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  • Original Article
  • Open Access

Adult-onset Still disease: a rare disorder with a potentially fatal outcome

  • 1Email author,
  • 1,
  • 1,
  • 1,
  • 1 and
  • 1
Autoimmunity Highlights20101:9

https://doi.org/10.1007/s13317-010-0009-1

  • Received: 9 February 2010
  • Accepted: 4 March 2010
  • Published:

Abstract

Purpose

The aim of this study was to assess the clinical and laboratory features of a cohort of Italian patients with adult-onset Still disease (AOSD) with particular attention on possible life-threatening complications.

Methods

The clinical charts of 41 consecutive Italian patients with AOSD referred to our rheumatological department over the last 10 years were retrospectively examined. Data regarding clinical manifestations, laboratory features and complications were collected and compared with those reported in literature.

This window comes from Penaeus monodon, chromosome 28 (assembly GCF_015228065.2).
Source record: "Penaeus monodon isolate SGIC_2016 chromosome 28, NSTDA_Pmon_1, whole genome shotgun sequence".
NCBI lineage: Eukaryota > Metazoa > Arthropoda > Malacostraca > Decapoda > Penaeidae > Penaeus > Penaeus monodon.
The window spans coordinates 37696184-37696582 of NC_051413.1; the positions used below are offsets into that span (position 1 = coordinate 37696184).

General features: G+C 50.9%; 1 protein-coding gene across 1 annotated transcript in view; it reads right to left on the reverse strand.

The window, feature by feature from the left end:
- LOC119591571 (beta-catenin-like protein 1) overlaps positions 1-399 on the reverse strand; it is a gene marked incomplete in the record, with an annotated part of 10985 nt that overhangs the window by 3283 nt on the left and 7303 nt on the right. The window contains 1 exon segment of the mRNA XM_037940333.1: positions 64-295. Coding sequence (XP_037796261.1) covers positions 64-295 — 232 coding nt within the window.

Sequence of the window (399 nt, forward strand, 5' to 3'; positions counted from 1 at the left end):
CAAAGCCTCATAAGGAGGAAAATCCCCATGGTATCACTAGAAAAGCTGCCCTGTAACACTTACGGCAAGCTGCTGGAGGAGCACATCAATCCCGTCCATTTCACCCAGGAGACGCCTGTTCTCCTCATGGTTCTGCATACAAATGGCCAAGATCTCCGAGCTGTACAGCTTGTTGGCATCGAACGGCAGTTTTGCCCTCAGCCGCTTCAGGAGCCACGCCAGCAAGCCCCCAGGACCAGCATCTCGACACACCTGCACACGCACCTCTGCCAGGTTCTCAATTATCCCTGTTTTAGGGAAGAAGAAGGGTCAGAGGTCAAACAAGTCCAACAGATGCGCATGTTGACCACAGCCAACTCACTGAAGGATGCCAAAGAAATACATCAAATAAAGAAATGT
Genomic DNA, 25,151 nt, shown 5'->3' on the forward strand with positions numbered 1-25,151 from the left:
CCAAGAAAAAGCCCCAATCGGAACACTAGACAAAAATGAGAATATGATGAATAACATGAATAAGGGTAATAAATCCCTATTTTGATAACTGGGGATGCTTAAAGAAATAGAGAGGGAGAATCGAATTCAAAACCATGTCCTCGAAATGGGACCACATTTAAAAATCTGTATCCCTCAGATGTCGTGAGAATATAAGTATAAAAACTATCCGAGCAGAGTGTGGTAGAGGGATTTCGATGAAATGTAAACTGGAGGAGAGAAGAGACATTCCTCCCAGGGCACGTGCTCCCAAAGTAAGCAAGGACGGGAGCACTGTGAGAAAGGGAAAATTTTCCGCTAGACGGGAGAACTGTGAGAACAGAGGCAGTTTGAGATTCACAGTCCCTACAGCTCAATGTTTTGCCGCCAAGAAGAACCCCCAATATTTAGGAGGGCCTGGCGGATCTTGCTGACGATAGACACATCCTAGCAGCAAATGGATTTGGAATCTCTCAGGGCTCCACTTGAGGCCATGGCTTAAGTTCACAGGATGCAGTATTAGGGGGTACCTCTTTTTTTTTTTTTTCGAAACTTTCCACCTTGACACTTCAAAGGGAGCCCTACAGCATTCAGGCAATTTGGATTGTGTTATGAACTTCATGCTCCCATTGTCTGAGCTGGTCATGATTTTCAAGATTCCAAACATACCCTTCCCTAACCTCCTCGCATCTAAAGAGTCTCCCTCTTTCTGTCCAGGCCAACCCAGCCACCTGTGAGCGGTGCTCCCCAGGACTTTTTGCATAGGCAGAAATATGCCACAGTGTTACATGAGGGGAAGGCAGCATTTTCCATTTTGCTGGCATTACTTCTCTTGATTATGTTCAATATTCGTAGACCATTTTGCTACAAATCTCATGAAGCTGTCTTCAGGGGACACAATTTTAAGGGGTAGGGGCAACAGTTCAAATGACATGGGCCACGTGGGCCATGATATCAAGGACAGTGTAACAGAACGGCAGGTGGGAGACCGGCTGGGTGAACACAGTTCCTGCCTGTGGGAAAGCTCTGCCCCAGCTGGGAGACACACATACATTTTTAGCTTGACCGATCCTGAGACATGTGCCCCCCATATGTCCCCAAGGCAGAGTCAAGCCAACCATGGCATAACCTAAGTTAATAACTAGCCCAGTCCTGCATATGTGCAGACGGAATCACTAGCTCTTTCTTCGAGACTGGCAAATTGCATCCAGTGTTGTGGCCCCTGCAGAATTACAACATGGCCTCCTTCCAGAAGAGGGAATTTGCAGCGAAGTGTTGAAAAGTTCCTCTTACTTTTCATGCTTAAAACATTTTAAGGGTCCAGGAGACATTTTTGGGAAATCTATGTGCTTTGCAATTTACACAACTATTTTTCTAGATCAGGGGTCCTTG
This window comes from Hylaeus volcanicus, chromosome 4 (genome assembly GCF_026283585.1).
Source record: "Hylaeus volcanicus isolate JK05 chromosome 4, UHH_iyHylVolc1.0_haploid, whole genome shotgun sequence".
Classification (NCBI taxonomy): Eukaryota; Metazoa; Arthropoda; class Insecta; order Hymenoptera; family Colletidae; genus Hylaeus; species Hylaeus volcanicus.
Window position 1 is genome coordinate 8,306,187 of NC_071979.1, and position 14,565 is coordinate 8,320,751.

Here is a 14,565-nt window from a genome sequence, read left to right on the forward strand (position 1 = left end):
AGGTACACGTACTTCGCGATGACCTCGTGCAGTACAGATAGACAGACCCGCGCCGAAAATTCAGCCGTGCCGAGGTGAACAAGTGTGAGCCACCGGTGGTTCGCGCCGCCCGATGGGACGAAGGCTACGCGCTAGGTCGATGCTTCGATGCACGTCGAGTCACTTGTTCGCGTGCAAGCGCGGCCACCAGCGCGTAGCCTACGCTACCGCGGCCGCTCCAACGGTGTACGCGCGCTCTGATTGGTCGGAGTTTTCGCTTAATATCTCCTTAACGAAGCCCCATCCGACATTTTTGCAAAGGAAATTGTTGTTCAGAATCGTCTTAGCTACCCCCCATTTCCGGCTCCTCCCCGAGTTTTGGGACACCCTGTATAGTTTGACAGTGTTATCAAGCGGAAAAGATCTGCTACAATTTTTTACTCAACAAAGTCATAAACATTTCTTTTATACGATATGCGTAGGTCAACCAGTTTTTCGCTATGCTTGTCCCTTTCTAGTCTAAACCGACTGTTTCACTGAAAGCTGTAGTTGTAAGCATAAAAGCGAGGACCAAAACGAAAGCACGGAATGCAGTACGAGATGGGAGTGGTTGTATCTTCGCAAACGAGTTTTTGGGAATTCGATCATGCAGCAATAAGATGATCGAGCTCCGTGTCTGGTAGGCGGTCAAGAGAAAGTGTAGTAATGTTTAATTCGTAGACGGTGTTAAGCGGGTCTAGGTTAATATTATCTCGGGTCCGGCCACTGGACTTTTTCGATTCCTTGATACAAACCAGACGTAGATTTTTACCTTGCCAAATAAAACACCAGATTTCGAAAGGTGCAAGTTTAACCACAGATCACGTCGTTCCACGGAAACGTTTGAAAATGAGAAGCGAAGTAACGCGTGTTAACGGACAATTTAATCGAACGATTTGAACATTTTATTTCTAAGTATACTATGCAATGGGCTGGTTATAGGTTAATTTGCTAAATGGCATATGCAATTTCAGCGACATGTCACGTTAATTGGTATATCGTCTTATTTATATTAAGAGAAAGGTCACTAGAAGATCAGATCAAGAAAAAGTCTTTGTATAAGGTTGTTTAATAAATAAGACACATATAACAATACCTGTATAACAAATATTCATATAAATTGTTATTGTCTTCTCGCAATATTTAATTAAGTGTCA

Results

The most frequent manifestations were: fever (90.2%), arthralgias (80.4%), skin rash (75.6%), sore throat (53.6%), arthritis (51.2%), lymphadenopathy (48.7%), hepatosplenomegaly (41.4%), myalgia (21.9%), fatigue (12%), diarrhoea and vomiting (9.7%), pleural effusion (9.7%), pericardial effusion (4.8%) and abdominal pain (2.4%). In two patients whose cases are described in detail; the course of the disease was complicated by disseminated intravascular coagulopathy, in one patient with a fatal outcome. ESR, CRP and leucocyte count mean values were 69.41 mm/h, 69.05 mg/l and 18,798.5 cell/mm3 (neutrophils 84.64%), respectively. Serum ferritin levels were increased in 48.7% of patients while transaminases were elevated in 42.6% of patients (71% considering only patients in an active phase of disease).

Conclusion

The results of this study are in line with those reported for other cohorts of patients. Even if the prognosis of AOSD is considered favourable, the present study indicates that the disease is a troubling condition needing prompt intervention. Occasionally, AOSD may rapidly worsen with life-threatening events.

Keywords

  • Adult-onset Still disease
  • Fever
  • Auto inflammatory diseases
  • Disseminated intravascular coagulation
  • Myocarditis

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